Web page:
Just last year, Love's Travel Stops, a chain of 520 stores based in Oklahoma City, announced they were bringing electric vehicle charging stations to seven locations in six U.S. states with a total of 28 EV chargers. General Motors also announced plans to install 2,700 new electric-vehicle chargers across the U.S. in order to boost demand for battery-powered cars. In fact, the company already invested an undisclosed amount to help charging operator EVgo, which owns and operates 1,000 fast-charging locations in 34 states. Of course, we already see many stations since Tesla's network of more than 17,000 North American chargers are installed at various locations.
And, in the next year, various auto makers will add to the electric vehicles trend that Tesla, the Nissan Leaf and Chevrolet Bolt have been leading. The industry predicts that more than 60 electric and plug-in hybrid models are slated to reach dealerships. Ford Motor Company is another auto maker that is making a serious push into electrified vehicles and said they will have 40 hybrids and EVs on the market by 2022. Nissan also plans to launch eight new EVs by early 2023 and electrify most of Infiniti's lineup by 2021.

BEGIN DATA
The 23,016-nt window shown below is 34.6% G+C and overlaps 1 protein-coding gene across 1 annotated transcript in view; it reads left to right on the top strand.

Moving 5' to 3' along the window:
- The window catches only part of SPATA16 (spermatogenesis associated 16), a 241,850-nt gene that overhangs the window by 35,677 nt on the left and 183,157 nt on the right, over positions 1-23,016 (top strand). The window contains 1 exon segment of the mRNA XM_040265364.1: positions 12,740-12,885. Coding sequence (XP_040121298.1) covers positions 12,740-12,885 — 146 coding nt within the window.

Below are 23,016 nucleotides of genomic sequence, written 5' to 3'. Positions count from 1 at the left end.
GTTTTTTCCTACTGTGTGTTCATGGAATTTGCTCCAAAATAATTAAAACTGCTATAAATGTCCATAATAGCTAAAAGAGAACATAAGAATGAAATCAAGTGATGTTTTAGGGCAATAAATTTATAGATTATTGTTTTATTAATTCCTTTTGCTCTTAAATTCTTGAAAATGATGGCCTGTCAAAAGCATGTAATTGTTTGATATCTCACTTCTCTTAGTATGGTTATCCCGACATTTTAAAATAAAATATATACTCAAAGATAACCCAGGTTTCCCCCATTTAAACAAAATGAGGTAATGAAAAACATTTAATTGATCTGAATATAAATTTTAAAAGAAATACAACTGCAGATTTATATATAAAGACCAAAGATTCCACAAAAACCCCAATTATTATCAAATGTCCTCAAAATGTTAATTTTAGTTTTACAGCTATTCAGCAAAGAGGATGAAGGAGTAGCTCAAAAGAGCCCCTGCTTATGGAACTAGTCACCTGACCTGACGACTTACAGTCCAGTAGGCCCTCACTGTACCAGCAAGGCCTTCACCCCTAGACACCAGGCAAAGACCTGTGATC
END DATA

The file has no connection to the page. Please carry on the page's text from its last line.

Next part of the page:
Outside of Tesla's supercharger network, the nation's charging infrastructure is largely a patchwork of systems and is not ready for the onslaught of EV. C-stores must be ready to lead in this area, and we predict big changes as the EV market comes rushing into play.
C-stores have a huge opportunity to add to their existing infrastructure and prepare for the impending for charging stations. This will significantly change the current layout and vibe of the c-store industry as we have come to know it. Here are some changes we expect to see.